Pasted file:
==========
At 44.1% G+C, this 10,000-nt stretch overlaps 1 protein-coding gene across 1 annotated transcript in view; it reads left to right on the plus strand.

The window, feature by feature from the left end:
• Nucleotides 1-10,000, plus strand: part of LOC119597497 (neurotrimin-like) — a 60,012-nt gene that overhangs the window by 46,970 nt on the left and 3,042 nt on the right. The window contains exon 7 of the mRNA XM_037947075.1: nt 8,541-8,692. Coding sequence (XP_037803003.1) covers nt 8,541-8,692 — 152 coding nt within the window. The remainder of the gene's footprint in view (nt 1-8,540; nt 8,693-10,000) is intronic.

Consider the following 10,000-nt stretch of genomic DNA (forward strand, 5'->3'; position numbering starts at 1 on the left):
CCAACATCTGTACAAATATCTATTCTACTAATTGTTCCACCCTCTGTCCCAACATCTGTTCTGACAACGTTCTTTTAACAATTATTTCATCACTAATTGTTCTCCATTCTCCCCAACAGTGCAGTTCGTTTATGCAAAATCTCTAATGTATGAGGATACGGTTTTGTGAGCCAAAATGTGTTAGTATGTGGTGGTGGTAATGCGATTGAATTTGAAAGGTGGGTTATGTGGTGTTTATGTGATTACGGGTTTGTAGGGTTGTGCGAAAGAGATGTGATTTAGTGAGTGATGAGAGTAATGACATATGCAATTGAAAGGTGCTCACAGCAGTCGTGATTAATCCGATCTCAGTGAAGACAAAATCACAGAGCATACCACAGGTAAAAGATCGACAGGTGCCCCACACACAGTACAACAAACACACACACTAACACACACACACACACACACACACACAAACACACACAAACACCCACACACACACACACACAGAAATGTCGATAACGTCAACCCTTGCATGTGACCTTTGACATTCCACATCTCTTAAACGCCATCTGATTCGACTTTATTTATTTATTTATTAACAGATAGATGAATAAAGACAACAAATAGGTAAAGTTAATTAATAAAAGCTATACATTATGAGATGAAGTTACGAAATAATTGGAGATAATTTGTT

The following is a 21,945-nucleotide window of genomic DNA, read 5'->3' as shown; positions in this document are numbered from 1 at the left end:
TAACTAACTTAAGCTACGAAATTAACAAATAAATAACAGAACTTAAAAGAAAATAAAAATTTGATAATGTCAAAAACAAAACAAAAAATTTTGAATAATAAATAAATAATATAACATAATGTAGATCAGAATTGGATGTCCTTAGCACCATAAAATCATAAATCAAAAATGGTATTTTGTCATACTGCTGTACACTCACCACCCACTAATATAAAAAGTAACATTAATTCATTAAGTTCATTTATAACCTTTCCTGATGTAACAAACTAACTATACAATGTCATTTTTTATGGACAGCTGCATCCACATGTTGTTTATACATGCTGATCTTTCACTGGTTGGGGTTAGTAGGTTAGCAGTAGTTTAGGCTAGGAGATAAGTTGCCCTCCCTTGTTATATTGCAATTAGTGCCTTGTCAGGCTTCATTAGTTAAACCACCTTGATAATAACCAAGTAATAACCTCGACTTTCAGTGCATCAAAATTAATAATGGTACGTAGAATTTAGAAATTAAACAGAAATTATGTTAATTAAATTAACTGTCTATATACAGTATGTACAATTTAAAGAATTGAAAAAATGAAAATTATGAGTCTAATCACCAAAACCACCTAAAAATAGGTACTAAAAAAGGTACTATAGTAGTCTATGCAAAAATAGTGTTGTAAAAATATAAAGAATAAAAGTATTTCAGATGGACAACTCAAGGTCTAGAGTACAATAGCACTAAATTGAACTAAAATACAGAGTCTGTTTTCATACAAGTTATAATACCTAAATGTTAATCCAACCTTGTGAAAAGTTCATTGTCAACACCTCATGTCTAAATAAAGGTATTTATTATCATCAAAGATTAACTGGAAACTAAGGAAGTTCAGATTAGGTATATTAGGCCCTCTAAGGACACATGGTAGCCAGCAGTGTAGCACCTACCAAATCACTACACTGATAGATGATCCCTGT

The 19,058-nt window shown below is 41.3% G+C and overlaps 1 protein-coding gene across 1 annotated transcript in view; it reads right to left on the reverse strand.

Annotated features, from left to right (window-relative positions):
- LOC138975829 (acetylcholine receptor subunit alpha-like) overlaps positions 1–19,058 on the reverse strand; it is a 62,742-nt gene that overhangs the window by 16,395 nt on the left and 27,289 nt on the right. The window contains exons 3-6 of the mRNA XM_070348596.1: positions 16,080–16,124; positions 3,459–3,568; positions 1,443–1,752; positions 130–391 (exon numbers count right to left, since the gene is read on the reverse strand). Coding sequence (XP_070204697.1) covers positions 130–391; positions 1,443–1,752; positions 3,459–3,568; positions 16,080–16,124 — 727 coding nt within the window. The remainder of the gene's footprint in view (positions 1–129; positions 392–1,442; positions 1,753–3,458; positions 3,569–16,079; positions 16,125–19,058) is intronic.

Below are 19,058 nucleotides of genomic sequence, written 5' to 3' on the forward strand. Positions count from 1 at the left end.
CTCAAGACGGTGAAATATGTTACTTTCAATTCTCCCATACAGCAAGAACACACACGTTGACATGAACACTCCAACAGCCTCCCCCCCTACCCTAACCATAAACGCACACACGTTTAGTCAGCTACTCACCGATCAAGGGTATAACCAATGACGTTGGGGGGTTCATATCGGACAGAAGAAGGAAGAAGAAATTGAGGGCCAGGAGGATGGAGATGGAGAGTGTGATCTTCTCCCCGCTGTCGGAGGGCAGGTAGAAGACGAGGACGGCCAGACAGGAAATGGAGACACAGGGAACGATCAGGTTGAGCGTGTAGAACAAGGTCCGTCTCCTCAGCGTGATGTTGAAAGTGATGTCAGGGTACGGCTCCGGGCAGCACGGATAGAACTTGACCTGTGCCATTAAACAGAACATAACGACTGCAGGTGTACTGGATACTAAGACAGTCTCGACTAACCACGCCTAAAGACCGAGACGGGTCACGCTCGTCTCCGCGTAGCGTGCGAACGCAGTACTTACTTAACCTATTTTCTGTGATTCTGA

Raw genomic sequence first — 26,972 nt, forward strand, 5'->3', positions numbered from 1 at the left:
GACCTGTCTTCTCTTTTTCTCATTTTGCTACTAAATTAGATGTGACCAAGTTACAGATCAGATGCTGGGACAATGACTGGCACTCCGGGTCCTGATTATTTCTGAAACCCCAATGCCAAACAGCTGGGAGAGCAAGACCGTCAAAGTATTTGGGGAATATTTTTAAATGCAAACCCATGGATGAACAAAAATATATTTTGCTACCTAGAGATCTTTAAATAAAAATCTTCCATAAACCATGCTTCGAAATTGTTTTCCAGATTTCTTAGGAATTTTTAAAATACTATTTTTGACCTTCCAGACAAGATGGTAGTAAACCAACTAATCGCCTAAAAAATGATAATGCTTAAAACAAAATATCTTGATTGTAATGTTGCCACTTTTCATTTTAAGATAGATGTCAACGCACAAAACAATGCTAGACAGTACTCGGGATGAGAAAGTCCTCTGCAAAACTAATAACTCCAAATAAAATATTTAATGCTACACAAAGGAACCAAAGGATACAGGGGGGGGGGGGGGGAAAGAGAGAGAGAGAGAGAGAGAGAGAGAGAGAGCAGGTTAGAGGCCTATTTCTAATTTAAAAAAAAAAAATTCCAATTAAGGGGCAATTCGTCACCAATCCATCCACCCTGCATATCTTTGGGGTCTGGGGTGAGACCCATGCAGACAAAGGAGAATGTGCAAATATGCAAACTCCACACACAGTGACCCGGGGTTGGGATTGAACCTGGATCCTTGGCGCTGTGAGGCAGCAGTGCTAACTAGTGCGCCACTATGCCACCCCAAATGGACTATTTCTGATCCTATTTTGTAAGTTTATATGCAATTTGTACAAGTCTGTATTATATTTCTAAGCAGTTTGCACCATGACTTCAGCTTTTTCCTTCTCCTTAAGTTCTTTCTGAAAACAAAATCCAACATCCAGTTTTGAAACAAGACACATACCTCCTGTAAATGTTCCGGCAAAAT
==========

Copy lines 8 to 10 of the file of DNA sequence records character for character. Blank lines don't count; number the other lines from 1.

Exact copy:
The 19,058-nt window shown below is 41.3% G+C and overlaps 1 protein-coding gene across 1 annotated transcript in view; it reads right to left on the reverse strand.

Annotated features, from left to right (window-relative positions):
- LOC138975829 (acetylcholine receptor subunit alpha-like) overlaps positions 1–19,058 on the reverse strand; it is a 62,742-nt gene that overhangs the window by 16,395 nt on the left and 27,289 nt on the right. The window contains exons 3-6 of the mRNA XM_070348596.1: positions 16,080–16,124; positions 3,459–3,568; positions 1,443–1,752; positions 130–391 (exon numbers count right to left, since the gene is read on the reverse strand). Coding sequence (XP_070204697.1) covers positions 130–391; positions 1,443–1,752; positions 3,459–3,568; positions 16,080–16,124 — 727 coding nt within the window. The remainder of the gene's footprint in view (positions 1–129; positions 392–1,442; positions 1,753–3,458; positions 3,569–16,079; positions 16,125–19,058) is intronic.